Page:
Red Cross Denies Help to Families
In an unexpected switcheroo, the Red Cross surprised me. They apparently have denied assistance to families burnt out of their humble abodes in a Ft. Lauderdale, FL motel. It seems the desperate families are too homeless.
I’ve long been railing about families “not homeless enough,” as shown in my film of the same name made in Madison and Dane County, Wisconsin a couple years ago. Millions of houseless households don’t qualify for HUD assistance because they’re not homeless enough. Congress, bless their hearts, has no clue that homelessness is far worse than they’ve been told by HUD. Instead of 500,000 or so people experiencing homelessness, estimates of 20 million or more reflect the painful reality. Here’s my modest calculation of families and youth.
In last night’s Ft. Lauderdale incident, two families were displaced by fire at the motel they were staying. I think it’s safe to say these families weren’t vacationing.
Countless families turn to motels when they’ve lost housing. They’re the “lucky” ones. Staying in a motel sure beats the alternatives — sleeping in a car (if you’re luck enough to have one), staying in a shelter (if you’re lucky enough to be somewhere family shelters exist and have room for you), staying with family/friends or strangers (which isn’t as cozy or stable as you might imagine), sleeping in places not fit for human habitation (as awful as it sounds), “camping” with no comforts of home (and enduring awful weather).
But these motels are not paradise. They’re 21st Century Homeless Shelters. In fact, a huge movement toward converting motels into shelters is happening around the country, funded by federal pandemic dollars. It’s a good thing if the motels aren’t a “dumping ground” to hide those some consider “undesirables.” (another story for another day)
When families pay for their own motel rooms, they don’t qualify as “homeless” for purposes of getting housing assistance. If an agency or church, pays, VIOLA! The family is magically considered homeless.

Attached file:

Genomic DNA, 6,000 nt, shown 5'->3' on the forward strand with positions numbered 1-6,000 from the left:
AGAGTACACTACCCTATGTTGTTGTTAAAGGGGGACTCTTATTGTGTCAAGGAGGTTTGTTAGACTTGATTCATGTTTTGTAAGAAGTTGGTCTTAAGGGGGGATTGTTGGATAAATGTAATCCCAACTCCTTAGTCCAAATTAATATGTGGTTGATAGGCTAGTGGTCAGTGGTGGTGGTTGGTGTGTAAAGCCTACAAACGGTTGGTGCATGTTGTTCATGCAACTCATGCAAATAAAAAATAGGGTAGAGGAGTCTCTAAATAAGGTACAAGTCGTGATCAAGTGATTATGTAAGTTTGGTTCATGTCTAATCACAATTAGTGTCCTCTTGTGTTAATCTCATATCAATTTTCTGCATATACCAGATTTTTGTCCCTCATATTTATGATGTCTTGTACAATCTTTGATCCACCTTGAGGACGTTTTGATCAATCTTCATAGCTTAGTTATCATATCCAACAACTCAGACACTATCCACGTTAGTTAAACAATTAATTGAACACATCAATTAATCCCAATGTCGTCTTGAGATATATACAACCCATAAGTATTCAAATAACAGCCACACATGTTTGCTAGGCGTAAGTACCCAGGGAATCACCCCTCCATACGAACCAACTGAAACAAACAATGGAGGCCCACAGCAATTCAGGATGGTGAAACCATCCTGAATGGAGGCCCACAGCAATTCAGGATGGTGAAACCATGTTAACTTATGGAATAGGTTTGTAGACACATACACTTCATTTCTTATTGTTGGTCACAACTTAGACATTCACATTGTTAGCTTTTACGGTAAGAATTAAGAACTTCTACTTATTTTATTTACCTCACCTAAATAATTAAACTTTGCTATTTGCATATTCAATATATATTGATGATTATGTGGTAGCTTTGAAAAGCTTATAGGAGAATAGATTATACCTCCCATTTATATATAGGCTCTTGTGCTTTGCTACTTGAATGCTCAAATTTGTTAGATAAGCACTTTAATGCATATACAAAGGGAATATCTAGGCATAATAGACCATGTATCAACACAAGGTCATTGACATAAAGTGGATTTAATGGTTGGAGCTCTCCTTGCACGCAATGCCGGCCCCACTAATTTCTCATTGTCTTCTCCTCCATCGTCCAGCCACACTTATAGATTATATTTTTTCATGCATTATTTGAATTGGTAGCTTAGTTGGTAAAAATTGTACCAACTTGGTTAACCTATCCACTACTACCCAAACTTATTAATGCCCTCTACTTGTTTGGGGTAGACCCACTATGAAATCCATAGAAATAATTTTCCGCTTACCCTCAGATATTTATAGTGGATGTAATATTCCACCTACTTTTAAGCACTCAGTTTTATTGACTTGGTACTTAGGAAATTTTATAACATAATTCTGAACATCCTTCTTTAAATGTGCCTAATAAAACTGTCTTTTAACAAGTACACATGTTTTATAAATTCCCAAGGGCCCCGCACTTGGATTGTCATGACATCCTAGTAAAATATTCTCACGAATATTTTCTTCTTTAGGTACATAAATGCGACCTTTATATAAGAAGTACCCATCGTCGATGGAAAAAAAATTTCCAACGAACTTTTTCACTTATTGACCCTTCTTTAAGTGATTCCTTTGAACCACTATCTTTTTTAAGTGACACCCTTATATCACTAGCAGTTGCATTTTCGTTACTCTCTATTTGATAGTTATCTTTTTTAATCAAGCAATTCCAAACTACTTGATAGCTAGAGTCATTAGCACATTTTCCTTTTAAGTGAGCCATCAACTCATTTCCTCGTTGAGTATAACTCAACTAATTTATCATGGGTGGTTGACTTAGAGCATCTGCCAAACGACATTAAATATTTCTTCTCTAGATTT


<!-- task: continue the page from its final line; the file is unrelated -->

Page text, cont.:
Most families relying on these expensive options to other forms of homelessness struggle to pay for their room which causes considerable consternation. Their existence, as I’ve seen in my efforts to chronicle family homelessness over the past 19 years, ranges from dire to desperately dire.
The motel fire made these two families more homeless by my estimation. Fires are scary, and deadly. Fortunately, the families got out, but lost everything of their meager belongings. According to the WSVN news report:
The families affected are now facing the daunting task of rebuilding their lives.
“We lost everything; now we’re homeless. We don’t have shoes or anything for my kids, no diapers, no nothing,” said Shannon as he spoke about the predicament his family is now in.
The American Red Cross was contacted for assistance, but they couldn’t provide help as the place where the families were staying was not considered a permanent residence.
“They said they can’t help us because we aren’t long-term or something. It’s crazy,” expressed Shannon.
Shannon and his family escaped the inferno with just the clothing on their backs. They didn’t even get a chance to grab shoes.
Picture the families huddled together in front of the smoldering wreckage of their motel rooms. What little hope they had for help — the Red Cross — just told them they don’t qualify for any help.
I don’t know what to say.
No-tell motels on the outskirts (and inner-skirts) of cities and towns nationwide are what passes for “permanent residence” for countless families and individuals. It’s an ugly existence, made even uglier by this determination of the American Red Cross, that if disaster hits, you’re shit out of luck.